Rabies is a highly fatal zoonotic disease caused by the rabies virus. It mainly affects animals but can occasionally affect humans, usually as a result of a bite from an infected animal.
Animals, particularly wild animals, are the main reservoir of the infection. In northern and central Europe, the fox, badger and other mustelids play a significant roles, as they maintain the disease in an endemic state. In other countries, small rodents, such as squirrels, mice, rats (southern Europe) and bats (America), are also a significant source of infection.
The etiological agent of rabies is a virus that belongs to the Lyssavirus genus of the Rhabdoviridae family. The virion has a helical symmetry and a ribonucleoprotein core that contains RNA encased within a surrounding envelope, with filamentous growths that can stimulate the synthesis of neutralising antibodies and inhibit hemagglutination (the aggregation of red blood cells).
The nucleocapsid contains RNA, and its complex antigenic structure affects production of specific antibodies. Neutralising antibodies are protective. Rabies virus has a relatively low resistance. Although stable at low temperatures, it caǹ be inactivated by heat, UV light, sunlight and formalin.
Rabies transmission can occur when the saliva of an infected animal comes into direct contact with human mucosa or fresh skin wounds, which is usually caused by a bite or scratch. Virus replication occurs from the point of inoculation (where the virus entered the body), starting from within the striated muscle fibrocells.
The virus spreads by travelling along the peripheral nervous system to the central nervous system, where it multiplies and continues to the salivary glands.
Rabies is a neglected but preventable tropical disease, with a mortality rate of almost 100%. It is widespread throughout the world, with an annual death rate of approximately 59,000 cases. Asia and Africa have a higher prevalence of rabies than other continents. In these regions, 40% of cases occur in children under 15 years of age. The mortality rate among travellers is much lower.
It is important not to regard rabies as a disease of the past, but as a pathological situation that we still need to deal with today.
Europe has achieved rabies-free status in many areas, but the rabies vaccine for pets or companion animals remains important for animal health and the prevention of outbreaks.
Approximately 80% of cases are caused by wild species of animals. In this respect, the most dangerous species is the red fox. About 30 years ago, a form of oral anti-rabies for foxes was developed in support of the theory that eliminating infection in wild species leads to the elimination of rabies in domestic animals. This theory has led to incredible results. In fact, while 21,000 cases of rabies were reported in Europe in 1990, these figures dropped to 5,400 in 2004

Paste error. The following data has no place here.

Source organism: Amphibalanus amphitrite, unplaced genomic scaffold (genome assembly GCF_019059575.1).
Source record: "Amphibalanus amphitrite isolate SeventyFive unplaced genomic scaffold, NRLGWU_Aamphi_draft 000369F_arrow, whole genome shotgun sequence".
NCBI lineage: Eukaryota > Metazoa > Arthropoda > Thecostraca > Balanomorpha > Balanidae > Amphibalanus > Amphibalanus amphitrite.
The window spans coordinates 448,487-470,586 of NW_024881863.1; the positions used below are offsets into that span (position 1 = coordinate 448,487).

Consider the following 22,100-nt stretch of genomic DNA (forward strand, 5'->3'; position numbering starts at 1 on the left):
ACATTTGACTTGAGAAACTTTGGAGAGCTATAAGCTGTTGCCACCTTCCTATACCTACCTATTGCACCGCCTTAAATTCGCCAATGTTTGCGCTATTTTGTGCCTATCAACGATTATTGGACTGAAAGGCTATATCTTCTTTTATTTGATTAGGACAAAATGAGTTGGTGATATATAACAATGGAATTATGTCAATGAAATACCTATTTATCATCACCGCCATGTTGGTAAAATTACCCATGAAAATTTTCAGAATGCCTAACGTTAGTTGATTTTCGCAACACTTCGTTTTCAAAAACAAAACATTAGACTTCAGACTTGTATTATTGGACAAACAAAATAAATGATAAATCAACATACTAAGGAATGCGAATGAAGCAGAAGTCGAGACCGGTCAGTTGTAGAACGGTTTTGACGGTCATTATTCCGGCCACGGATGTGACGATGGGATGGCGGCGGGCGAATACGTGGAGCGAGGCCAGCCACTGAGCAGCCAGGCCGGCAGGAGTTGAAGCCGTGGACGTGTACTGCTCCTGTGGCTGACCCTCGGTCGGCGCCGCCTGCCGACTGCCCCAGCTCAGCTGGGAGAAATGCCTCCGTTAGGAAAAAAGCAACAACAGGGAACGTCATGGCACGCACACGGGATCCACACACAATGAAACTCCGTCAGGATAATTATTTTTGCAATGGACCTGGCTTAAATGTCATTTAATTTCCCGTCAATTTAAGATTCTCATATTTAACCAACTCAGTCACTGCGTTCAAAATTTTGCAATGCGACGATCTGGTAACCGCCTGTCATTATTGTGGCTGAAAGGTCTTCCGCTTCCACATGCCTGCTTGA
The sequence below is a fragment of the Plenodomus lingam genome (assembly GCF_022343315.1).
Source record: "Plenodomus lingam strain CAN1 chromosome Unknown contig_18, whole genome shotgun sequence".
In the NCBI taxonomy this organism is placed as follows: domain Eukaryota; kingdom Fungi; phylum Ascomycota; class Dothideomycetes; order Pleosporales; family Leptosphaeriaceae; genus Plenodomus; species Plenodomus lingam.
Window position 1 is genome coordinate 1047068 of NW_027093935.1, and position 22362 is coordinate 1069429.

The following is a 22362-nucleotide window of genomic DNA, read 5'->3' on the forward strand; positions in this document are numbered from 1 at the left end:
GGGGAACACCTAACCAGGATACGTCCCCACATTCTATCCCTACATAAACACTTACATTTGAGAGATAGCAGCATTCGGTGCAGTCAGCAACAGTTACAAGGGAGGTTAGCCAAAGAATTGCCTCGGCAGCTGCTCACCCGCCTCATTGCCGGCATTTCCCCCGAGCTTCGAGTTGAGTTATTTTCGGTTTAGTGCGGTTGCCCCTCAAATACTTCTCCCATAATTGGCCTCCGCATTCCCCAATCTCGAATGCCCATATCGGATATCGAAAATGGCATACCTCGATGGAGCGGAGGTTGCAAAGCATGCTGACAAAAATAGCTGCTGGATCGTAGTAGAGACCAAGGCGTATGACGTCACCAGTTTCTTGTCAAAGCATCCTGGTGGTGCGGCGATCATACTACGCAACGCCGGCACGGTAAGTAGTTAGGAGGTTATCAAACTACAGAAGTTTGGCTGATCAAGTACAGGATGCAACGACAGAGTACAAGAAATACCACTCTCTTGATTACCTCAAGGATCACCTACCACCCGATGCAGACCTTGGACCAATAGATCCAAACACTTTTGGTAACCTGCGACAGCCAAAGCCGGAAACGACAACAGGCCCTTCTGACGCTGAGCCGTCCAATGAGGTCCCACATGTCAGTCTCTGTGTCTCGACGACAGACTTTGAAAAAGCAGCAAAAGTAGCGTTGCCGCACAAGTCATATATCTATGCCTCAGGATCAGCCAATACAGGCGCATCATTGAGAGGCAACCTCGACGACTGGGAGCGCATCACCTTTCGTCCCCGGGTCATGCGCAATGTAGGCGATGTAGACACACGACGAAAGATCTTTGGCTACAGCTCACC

Eradication occured in Italy from 1997 to 2008. Subsequently, however, the Istituto zooprofilattico sperimentale delle Venezie (IZSVe), a Venetian research institute for the prevention and monitoring of zoonotic diseases, released data showing hundreds of positive cases in the Veneto, Trentino Alto-Adige, and Friuli Venezia-Giulia regions between 2008 and 2010. The situation has been linked to the sylvatic rabies outbreak in Slovenia. However, the affected regions have taken due precautions and managed to decrease the number of infections over time.
The typical incubation period is 1-2 months, but can be highly variable. The clinical manifestations of rabies can be distinguished into three sequential stages, which occur after an incubation period that varies on average from 1 week to 3 months, but in some cases more than 1 year.
Latency can depend on several factors: the viral load, the extent of the wound, the immune system of the infected person, and how far away the wound is from the central nervous system.
Generally, the incubation period is quite long, ranging from 20 to 90 days.
Rabies can manifest in two forms:
The furious form, which makes up about 75% of cases, can be divided into three stages:
- Nonspecific prodromal syndrome (schizophrenia-type symptoms) that can last for 1 to 4 days. During this stage there may also be a variety of different symptoms, such as fever, migraine, general malaise, nausea, vomiting, sore throat, non-productive cough, and myalgia. 50-80% of patients experience a loss of sensation or involuntary muscle contractions (fasciculation) in the area of initial exposure site.
- Acute encephalitic stage, preceded by periods of motor hyperactivity and agitation, followed rapidly by symptoms of confusion, aggression, hallucinations, muscle spasms, convulsions, and paralysis. In this stage, the patient alternates between moments of delirium and lucidity, which, however, become increasingly rare until the patient eventually falls into coma. Hyperesthesia with excessive sensitivity to bright light, loud noises, and touch, is also very common. Paralysis of the vocal cords is common, and body temperatures can reach 40°C.
- The encephalitic stage causes severe alterations to the brainstem. This can causes problems with vision, such as optic nerve inflammation or double vision, facial paralysis, and difficulty swallowing, a typical symptom of the disease. At this stage, 50% of cases suffer hydrophobia with difficulty breathing, with violent and painful contractions of the respiratory muscles, due to the over-production and ingestion of salivary fluids, which eventually leads to a comatose state.